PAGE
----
Field Guide to Spotting Screenwriters In The Wild (Part 2)

Classifying the myriad types of screenwriters out there has been a task that’s eluded science since the dawn of cinema.  But me and my team from the University of Screenplay Readers has been able to compile and catalog, at long last, these unique creatures.  And we’ve put them in our blog.  Because that’s what scientists do.

In my Field Guide To Spotting Screenwriters In The Wild (Part One), I was able to classify several major species of screenwriters you may encounter in their natural habitats.  I now continue that work in part two:

The Actor (thespianus self-gratitorus)

This special offshoot of Screenwriter is known by his plumage, and for his lack of stealth.  The Actor is a screenwriter who has taken his acting career into his own hands, usually writing a script containing a nice juicy part for himself, and/or is writing a script because he’s fed up with rejection as an actor and has decided to take matters into his own hands by becoming a producer.

Depending on the variety of actor-screenwriter you encounter, he or she may be a completely fluffy tool, vapid and shallow with nothing to say, or a genius waiting to happen, along the lines of the now-extinct breed of actor-screenwriter, orsonus welles rex, who fed on copious amounts of pasta, meat, and wine, but was able to write and star in such great films as Citizen Kane  and great commercials for Paul Masson Wine.

The Eternal Neophyte (newbus permanentus insufferablus)

The Eternal Neophyte screenwriter is mostly found in midwestern climes, or rural areas, and has the distinction of being the breed of screenwriter that’s most closely related to the common ostrich.

That’s because Eternal Neophyte screenwriters have evolved without eyes and ears, so they’re incapable of receiving feedback from other screenwriters, or anyone else for that matter, so they live in an environment where everything they write is awesome, every typo they make doesn’t matter, everybody else is wrong, and even their own dung doesn’t have a scent.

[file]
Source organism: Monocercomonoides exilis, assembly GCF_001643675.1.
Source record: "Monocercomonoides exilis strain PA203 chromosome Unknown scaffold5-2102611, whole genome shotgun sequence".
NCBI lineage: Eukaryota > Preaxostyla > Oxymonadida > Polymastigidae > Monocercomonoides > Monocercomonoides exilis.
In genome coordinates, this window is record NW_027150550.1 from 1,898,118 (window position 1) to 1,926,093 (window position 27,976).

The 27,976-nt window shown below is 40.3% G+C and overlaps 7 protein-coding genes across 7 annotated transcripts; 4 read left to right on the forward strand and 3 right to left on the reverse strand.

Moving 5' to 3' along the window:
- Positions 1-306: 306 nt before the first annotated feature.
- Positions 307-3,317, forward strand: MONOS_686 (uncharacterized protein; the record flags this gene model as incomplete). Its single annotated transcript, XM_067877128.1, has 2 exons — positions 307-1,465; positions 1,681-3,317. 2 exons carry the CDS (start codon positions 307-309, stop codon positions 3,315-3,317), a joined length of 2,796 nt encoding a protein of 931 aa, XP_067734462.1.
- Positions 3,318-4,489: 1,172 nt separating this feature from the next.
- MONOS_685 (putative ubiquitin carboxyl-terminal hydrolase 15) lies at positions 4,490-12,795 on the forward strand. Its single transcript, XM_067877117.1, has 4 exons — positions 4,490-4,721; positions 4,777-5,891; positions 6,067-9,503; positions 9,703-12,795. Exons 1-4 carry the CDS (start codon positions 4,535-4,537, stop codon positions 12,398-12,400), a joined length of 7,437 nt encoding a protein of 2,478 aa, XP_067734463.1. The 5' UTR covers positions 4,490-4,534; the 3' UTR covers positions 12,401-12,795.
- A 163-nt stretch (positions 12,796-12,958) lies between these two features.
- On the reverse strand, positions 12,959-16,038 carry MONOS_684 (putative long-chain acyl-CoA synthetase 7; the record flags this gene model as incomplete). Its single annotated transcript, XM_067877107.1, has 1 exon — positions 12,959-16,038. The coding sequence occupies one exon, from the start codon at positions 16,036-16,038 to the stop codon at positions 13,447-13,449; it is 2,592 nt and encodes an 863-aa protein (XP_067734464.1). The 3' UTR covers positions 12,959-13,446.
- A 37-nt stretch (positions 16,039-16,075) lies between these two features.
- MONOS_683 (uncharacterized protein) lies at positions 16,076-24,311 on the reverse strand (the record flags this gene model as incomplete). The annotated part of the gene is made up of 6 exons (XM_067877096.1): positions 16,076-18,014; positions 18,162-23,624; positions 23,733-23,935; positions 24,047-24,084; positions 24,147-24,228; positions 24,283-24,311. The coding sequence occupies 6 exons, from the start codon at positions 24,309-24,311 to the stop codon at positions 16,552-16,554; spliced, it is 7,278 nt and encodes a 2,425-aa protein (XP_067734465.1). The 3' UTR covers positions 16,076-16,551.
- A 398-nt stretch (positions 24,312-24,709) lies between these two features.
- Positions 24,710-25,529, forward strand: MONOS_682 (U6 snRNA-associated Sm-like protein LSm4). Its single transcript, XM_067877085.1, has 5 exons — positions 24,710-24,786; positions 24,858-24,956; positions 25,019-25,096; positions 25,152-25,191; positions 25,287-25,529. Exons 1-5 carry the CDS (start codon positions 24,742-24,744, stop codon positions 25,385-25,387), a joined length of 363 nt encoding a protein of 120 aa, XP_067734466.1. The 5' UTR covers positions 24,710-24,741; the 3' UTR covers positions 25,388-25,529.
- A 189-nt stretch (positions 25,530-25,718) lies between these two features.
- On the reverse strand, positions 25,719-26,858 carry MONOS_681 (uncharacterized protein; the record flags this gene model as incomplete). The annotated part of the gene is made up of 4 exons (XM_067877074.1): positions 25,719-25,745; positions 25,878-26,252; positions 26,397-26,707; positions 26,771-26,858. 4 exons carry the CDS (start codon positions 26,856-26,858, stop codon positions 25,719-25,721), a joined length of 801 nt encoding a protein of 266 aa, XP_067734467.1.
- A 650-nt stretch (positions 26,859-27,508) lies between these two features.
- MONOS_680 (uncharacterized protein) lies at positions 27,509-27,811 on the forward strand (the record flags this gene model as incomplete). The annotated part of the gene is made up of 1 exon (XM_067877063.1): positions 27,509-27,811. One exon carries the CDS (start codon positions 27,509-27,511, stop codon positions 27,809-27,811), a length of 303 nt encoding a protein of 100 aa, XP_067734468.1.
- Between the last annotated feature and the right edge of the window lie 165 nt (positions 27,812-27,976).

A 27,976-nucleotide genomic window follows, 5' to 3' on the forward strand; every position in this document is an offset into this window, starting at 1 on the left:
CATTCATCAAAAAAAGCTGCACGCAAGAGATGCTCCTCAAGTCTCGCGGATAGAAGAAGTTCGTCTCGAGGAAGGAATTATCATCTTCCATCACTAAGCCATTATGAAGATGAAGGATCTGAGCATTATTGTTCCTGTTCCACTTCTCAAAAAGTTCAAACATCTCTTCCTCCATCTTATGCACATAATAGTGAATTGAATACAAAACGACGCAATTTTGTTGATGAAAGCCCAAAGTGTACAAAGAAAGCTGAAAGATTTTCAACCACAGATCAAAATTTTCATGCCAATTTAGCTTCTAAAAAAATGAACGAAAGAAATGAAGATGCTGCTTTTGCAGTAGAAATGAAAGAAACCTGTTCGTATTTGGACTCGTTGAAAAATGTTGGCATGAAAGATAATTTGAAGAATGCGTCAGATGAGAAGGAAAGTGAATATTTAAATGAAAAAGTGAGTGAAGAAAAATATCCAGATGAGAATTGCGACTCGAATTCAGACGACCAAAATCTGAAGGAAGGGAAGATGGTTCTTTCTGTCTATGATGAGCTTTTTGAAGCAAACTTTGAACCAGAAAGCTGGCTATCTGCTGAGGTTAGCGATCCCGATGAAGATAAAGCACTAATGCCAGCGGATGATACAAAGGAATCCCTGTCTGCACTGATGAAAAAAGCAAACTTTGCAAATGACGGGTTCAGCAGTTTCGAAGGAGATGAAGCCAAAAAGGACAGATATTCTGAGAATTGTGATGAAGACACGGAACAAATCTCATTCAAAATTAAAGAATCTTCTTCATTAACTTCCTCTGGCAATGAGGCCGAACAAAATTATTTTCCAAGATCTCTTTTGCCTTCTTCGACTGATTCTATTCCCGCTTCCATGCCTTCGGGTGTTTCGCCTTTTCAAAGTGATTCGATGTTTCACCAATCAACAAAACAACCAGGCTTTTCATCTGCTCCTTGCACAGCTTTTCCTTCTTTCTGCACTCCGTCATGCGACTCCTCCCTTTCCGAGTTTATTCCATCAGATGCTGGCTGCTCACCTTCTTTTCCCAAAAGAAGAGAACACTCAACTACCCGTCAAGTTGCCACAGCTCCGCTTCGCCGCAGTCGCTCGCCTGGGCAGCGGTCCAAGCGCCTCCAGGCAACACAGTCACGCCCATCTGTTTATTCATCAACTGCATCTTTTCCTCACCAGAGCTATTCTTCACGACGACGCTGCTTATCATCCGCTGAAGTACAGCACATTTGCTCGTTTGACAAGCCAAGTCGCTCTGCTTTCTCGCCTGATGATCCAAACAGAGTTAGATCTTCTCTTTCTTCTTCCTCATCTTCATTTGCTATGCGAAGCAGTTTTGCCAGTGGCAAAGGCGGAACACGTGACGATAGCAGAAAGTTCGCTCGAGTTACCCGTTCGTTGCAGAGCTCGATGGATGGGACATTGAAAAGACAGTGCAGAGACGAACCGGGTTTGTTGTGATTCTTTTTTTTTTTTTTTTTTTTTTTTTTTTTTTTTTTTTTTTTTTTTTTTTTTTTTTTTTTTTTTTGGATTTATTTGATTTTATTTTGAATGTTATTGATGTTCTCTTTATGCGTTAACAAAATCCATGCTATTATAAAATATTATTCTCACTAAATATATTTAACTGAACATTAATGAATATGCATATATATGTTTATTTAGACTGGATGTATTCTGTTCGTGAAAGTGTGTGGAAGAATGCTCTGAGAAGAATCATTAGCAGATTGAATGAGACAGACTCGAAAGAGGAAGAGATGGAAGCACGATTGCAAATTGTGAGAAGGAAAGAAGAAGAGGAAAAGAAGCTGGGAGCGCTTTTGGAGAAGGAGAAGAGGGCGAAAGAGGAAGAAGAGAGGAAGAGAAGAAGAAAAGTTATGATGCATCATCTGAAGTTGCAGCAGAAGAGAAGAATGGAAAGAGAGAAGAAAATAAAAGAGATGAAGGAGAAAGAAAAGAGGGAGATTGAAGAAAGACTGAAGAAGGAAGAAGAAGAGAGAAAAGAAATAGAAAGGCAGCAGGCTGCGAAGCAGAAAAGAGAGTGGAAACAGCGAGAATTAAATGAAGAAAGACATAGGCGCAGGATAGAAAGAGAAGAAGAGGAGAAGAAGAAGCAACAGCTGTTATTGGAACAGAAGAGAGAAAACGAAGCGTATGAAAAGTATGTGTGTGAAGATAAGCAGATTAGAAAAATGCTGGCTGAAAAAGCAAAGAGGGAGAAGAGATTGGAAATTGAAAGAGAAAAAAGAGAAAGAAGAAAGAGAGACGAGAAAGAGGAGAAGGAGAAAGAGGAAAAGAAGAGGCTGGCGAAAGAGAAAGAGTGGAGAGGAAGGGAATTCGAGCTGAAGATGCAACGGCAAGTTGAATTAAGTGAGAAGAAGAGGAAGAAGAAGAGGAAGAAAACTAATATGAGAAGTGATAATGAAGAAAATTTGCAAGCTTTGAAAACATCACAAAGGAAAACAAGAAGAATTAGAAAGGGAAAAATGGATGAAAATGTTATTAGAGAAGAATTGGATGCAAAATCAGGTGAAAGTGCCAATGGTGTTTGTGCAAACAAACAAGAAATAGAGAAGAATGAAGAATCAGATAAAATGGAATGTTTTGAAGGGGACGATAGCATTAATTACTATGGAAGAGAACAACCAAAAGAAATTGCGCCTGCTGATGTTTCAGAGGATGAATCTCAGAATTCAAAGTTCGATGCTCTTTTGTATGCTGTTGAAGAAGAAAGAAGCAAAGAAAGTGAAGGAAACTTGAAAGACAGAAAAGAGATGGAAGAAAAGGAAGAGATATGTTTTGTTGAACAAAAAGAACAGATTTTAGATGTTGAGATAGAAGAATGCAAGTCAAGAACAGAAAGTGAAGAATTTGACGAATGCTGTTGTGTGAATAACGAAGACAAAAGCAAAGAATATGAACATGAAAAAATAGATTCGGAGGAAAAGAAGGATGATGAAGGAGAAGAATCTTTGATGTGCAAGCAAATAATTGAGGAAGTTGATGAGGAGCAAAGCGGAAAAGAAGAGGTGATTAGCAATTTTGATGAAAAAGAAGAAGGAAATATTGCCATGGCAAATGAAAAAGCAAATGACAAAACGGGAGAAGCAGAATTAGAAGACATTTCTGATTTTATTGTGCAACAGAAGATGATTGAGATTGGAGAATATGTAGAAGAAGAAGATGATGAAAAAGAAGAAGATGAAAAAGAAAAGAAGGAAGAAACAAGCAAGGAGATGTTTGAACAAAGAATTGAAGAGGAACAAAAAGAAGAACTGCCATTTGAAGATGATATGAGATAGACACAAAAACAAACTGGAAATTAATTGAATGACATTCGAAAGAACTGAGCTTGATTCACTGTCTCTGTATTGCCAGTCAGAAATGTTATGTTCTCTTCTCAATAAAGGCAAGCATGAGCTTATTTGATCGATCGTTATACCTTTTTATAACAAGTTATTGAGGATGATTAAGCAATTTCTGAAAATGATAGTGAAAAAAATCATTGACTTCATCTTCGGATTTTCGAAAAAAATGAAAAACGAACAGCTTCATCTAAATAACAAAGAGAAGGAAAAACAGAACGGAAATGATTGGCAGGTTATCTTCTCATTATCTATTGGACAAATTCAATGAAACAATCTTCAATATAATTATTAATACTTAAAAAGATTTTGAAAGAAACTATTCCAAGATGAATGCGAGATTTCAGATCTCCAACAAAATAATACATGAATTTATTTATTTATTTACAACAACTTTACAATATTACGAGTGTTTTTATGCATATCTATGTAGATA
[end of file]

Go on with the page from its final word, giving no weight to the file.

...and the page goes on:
These sorts of screenwriters are only rarely spotted near  major population centers, as they believe social interaction with film industry humans is not necessary in order to grow and/or succeed as an artist,  but they can spread misery and torment via the telephone and other electronic means, so be prepared should you run across one.

The Auteur (spielburgus delusionus)

The Auteur spends most of her days storyboarding her screenplay.  She’ll spend 2 weeks writing it, and 9 months storyboarding, or creating high-tech video animatics. Shot by shot, this screenwriter has her film planned down to the T.  Every camera movement, every special effects shot.

To the Auteur, a script is just a form to fill out; one more document standing in her way, keeping her from blowing the world away with her visual storytelling genius.  This person is amazing in a pitch when she has her storyboards and visuals, but feels a bit naked when pitching with just a screenplay.

It’s her enthusiasm, her vision for the project, which tends to speed the Auteur through the screenwriting process and get to the visualization as soon as possible, which is admirable and expected of film directors, but isn’t always beneficial to the survival of this species of screenwriter.

More often than not, the Auteur couples with a non-Auteur variety of screenwriter and is able to bring more flesh and textual /structural craftsmanship to her screenplay, but it should be noted that there are those rare mutants of Auteur who are able to write amazing scripts by themselves while managing also to go balls-to-the-wall with their visuals, animatics, and storyboards.  That being said, there are also Yetis.

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